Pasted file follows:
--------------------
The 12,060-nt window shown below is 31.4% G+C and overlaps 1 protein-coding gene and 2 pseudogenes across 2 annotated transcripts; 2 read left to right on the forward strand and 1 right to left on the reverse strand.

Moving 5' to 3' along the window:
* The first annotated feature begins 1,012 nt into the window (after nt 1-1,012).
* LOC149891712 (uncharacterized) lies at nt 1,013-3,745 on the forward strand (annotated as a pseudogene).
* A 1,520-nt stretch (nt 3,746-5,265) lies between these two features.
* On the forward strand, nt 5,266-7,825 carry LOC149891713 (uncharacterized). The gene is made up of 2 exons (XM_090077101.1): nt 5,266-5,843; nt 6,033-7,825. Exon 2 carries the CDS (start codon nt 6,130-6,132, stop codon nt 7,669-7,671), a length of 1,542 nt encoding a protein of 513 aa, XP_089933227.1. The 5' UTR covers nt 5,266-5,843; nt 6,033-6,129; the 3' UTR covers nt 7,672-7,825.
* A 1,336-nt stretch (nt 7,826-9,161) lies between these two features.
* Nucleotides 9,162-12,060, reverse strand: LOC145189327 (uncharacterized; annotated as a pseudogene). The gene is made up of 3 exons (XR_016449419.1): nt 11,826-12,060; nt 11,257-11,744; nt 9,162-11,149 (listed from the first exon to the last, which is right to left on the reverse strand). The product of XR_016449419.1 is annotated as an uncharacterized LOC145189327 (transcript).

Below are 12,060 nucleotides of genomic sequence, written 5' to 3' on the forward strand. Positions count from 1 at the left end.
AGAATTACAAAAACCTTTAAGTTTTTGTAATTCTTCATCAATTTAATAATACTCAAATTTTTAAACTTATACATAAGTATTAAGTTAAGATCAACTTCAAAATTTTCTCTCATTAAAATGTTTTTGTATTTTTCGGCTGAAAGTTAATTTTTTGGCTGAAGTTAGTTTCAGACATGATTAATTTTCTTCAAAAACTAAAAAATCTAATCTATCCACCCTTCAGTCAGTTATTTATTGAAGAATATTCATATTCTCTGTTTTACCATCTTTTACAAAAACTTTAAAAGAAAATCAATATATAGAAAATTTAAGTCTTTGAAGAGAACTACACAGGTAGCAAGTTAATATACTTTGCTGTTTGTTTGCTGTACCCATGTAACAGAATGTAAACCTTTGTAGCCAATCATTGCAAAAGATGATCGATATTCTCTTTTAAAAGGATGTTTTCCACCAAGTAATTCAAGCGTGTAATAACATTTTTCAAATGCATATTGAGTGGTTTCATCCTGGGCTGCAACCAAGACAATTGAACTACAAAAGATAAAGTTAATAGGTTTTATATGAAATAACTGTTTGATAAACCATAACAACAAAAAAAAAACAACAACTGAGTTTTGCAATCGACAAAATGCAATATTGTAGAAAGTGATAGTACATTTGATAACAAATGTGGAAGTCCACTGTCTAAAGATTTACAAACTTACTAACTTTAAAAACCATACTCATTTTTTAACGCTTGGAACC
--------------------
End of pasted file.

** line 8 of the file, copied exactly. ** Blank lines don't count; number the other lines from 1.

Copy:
* Nucleotides 9,162-12,060, reverse strand: LOC145189327 (uncharacterized; annotated as a pseudogene). The gene is made up of 3 exons (XR_016449419.1): nt 11,826-12,060; nt 11,257-11,744; nt 9,162-11,149 (listed from the first exon to the last, which is right to left on the reverse strand). The product of XR_016449419.1 is annotated as an uncharacterized LOC145189327 (transcript).